The sight of all these youth playing games was remarkable, not because it was a new sight but because it had been so long since I had seen last it. Winter had kept so many of these kids indoors, but now that the sun was shining and the entire weekend was before them, they embraced the outdoors in the only way they knew they could that would also keep them out of trouble: playing games.
At the alleyway entrance, about fifty meters away from the Cardinal Deux, there is a little speed limit sign that has been posted by one of our neighbors. LIMIT 15 MPH.
As a runner, I know exactly what 15 MPH is: the legendary 4-minute mile pace. When I was in high school and college, I could run a quarter-mile and almost a half-mile at 15 MPH pace. I would like to think I can still make it close, even though the working world has significantly cut into my leisure time available for working out.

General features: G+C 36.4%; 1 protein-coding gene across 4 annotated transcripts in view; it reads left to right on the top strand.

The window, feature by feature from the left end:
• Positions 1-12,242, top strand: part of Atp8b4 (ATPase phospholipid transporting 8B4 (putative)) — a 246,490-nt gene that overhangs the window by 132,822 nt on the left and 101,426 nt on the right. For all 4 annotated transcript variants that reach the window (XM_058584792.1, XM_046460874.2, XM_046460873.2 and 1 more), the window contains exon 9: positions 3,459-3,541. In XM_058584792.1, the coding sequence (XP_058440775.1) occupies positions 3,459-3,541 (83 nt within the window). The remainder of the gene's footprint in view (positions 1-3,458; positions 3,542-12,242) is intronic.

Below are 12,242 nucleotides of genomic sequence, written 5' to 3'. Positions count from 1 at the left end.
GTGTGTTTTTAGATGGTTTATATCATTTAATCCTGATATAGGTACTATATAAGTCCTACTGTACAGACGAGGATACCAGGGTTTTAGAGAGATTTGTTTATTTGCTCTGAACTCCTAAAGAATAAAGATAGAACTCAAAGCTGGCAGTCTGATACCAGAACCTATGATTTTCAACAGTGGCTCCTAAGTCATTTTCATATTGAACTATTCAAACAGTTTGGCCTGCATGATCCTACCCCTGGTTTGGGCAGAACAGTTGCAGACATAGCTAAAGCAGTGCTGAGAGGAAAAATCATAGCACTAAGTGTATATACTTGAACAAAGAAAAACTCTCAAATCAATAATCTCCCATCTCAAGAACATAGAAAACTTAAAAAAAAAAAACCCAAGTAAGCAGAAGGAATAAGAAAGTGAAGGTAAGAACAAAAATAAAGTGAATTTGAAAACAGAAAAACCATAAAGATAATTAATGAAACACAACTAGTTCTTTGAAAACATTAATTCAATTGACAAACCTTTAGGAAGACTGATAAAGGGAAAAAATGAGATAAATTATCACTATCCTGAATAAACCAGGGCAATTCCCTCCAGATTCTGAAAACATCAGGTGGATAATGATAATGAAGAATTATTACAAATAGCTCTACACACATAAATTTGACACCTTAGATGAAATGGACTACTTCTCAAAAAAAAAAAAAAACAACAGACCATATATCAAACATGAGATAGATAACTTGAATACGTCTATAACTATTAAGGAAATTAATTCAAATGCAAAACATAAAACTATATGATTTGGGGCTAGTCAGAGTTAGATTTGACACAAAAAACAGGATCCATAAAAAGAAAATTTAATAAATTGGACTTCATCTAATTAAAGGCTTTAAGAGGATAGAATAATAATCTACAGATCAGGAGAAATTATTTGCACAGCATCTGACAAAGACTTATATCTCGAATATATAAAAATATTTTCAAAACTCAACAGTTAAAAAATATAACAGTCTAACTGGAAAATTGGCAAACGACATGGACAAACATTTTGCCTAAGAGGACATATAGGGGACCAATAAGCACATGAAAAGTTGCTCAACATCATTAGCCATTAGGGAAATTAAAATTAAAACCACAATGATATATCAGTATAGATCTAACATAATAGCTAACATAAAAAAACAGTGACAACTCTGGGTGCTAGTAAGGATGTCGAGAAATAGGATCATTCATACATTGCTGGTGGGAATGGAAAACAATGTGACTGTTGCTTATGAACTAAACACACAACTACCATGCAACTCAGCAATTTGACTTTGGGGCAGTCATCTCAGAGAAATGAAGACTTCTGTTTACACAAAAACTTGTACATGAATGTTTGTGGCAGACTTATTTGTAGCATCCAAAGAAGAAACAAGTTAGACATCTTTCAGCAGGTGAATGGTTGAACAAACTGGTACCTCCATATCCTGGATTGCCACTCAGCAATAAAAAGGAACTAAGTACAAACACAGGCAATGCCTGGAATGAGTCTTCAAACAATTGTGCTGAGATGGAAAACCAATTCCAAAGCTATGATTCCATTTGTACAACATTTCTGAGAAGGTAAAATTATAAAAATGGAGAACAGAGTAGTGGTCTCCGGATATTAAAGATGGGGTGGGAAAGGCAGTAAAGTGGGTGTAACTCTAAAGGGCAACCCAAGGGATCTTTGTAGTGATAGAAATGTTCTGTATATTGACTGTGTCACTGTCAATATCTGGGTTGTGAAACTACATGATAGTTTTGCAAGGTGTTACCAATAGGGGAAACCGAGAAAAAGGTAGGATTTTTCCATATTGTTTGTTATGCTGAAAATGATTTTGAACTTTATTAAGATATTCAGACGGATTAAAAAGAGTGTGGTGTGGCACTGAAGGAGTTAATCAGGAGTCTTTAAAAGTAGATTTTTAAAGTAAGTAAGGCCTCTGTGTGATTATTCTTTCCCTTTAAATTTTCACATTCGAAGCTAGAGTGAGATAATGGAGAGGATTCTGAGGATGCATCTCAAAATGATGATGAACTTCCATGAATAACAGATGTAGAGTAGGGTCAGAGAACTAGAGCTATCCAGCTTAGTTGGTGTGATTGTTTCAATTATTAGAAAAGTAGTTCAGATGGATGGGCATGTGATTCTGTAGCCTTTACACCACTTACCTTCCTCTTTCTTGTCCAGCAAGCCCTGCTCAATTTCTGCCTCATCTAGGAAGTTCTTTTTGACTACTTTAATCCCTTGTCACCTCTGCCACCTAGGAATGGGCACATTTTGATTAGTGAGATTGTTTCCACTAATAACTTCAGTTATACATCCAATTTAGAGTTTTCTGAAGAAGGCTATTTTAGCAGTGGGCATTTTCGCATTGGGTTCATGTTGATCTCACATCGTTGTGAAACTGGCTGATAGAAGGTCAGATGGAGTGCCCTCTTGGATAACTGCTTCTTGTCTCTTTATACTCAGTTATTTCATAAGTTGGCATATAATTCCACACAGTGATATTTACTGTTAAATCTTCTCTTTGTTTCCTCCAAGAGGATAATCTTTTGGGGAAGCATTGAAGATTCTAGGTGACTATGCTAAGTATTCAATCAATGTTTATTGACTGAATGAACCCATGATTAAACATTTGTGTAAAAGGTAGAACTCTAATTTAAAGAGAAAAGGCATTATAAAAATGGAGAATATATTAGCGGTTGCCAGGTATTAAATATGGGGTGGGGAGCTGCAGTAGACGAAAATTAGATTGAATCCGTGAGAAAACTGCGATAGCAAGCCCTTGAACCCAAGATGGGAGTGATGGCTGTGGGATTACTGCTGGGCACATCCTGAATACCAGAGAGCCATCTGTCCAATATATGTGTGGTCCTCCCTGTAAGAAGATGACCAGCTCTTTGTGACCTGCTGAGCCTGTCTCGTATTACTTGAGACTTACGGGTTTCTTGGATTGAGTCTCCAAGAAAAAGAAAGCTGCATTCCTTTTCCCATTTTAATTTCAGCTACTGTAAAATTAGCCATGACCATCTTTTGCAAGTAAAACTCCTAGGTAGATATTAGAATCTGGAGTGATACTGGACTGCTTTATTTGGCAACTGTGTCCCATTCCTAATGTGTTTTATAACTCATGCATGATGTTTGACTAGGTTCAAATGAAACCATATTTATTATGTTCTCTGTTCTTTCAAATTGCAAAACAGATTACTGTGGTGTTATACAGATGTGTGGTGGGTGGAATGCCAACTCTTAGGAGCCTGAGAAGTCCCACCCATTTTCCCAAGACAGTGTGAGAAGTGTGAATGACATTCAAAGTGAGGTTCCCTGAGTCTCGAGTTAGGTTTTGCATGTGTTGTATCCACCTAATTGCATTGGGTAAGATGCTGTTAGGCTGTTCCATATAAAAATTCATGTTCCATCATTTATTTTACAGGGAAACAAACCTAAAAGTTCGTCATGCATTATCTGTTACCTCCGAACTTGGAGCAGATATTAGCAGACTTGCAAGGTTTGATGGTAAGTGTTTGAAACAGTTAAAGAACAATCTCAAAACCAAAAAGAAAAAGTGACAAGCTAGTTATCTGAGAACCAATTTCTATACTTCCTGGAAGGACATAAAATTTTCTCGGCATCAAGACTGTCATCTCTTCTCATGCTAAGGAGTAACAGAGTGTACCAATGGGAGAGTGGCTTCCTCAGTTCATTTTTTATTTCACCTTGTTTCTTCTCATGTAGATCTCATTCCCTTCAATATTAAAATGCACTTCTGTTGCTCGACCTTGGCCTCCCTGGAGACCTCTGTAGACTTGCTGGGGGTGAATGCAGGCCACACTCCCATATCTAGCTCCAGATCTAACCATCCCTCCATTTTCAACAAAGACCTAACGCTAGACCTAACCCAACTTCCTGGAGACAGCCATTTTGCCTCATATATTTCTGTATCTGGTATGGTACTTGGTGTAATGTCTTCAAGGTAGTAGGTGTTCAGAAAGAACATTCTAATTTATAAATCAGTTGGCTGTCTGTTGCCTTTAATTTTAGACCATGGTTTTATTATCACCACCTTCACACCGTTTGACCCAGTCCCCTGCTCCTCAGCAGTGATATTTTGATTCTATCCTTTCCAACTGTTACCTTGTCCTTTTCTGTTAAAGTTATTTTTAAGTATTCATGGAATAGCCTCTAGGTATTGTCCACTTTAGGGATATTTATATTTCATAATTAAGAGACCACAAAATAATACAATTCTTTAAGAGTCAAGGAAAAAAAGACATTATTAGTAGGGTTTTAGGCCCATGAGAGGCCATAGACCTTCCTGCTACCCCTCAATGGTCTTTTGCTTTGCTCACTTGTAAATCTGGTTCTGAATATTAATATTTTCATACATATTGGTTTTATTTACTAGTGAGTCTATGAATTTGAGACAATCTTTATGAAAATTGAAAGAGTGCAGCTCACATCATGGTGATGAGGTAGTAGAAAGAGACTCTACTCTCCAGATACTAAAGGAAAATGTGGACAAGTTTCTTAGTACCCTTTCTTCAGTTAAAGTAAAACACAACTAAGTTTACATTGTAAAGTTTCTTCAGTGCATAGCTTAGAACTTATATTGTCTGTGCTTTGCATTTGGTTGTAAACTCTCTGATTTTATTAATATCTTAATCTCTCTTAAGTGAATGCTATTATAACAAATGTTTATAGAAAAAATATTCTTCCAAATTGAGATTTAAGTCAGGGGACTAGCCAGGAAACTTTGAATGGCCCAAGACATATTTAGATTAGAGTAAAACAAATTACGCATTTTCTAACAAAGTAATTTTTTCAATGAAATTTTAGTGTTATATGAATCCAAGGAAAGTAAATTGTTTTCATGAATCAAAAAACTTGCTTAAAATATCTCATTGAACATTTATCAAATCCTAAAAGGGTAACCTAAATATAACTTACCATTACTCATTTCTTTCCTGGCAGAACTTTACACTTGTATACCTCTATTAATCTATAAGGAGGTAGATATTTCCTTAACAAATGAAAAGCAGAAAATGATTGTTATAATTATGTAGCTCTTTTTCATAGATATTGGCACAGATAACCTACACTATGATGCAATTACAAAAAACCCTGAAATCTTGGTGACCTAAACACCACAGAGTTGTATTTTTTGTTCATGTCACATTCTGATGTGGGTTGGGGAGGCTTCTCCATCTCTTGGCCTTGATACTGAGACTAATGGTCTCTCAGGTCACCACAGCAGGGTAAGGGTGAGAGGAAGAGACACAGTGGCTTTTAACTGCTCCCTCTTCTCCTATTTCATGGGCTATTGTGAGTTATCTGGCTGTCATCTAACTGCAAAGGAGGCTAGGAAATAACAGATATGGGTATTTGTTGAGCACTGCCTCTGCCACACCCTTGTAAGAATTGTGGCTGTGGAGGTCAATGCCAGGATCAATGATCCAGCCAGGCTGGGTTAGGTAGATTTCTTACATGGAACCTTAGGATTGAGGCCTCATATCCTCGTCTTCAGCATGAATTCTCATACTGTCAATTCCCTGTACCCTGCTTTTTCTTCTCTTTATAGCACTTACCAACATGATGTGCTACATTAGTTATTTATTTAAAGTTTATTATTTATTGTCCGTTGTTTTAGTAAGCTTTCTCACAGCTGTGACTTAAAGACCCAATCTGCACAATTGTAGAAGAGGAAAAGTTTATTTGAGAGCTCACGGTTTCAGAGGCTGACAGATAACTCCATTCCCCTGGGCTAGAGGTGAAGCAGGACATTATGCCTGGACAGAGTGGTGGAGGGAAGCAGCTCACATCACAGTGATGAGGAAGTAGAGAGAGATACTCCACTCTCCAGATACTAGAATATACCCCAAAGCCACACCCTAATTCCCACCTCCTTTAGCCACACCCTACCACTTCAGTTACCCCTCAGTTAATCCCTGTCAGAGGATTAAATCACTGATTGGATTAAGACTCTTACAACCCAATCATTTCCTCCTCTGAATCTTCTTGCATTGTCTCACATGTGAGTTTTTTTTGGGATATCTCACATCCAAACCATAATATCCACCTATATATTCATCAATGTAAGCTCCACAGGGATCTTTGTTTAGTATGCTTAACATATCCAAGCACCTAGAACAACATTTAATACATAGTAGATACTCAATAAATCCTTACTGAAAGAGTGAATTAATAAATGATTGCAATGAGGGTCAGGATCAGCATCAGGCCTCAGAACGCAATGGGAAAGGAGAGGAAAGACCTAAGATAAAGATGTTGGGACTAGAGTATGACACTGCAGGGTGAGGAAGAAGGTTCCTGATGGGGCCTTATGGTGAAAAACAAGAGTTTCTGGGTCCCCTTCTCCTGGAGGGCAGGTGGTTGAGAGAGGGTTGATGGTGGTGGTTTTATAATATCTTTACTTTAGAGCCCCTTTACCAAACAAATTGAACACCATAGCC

On Friday, like many days, as I ran by the LIMIT 15 MPH sign to finish my run, I hit the lap button on my watch and picked up the speed, shifting gears in rapid succession attempting to make it as close to 4-minute mile pace that I could muster for that day.
When one runs that fast, less oxygen than usual makes it to the brain and rationality is suspended in favor of the more basic mental functions, like breathing and heartbeats.
Is life a game?
Or are games life?
Doesn’t matter the difference, I respond, as I cross the finish line for again one more time.